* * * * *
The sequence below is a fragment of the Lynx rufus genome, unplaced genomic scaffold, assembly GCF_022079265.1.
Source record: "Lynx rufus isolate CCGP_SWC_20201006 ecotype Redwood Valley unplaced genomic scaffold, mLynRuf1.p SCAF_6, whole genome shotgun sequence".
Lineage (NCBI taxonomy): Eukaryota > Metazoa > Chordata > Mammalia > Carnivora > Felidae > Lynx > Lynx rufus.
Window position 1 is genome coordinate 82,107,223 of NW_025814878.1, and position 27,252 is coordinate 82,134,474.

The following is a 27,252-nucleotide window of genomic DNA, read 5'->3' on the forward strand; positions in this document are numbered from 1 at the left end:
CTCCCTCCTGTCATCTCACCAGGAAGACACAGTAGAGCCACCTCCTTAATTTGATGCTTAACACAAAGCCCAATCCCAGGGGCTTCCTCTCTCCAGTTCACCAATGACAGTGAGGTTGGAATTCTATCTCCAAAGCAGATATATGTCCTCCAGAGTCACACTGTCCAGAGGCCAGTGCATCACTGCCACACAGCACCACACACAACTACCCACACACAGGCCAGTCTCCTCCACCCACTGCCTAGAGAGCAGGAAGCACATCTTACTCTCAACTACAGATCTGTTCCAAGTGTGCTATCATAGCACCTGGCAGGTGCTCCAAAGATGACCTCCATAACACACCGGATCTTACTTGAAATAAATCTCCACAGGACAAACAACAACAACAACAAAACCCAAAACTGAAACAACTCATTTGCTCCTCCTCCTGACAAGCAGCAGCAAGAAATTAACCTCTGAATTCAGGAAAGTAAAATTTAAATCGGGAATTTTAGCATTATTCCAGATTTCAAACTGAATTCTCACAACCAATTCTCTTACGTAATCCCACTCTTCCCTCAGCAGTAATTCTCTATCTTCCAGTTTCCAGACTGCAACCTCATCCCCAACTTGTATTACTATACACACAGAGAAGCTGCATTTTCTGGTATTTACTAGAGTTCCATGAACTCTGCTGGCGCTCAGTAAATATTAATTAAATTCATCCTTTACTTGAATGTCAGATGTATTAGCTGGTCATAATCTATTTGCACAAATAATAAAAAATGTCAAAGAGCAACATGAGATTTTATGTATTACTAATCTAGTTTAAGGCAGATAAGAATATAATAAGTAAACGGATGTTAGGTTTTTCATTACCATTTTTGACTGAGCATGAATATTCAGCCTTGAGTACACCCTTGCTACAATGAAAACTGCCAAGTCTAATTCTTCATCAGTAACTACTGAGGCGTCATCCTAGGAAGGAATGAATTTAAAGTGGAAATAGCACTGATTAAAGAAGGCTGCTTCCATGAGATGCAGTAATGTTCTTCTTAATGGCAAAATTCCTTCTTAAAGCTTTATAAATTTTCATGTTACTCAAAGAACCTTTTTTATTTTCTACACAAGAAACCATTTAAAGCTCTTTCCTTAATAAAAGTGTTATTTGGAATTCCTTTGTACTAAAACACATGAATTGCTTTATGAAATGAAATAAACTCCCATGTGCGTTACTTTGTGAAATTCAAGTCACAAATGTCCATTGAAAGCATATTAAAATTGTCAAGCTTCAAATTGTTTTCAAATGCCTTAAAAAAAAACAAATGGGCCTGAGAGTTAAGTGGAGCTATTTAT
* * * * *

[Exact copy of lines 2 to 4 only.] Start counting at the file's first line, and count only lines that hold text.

Source record: "Lynx rufus isolate CCGP_SWC_20201006 ecotype Redwood Valley unplaced genomic scaffold, mLynRuf1.p SCAF_6, whole genome shotgun sequence".
Lineage (NCBI taxonomy): Eukaryota > Metazoa > Chordata > Mammalia > Carnivora > Felidae > Lynx > Lynx rufus.
Window position 1 is genome coordinate 82,107,223 of NW_025814878.1, and position 27,252 is coordinate 82,134,474.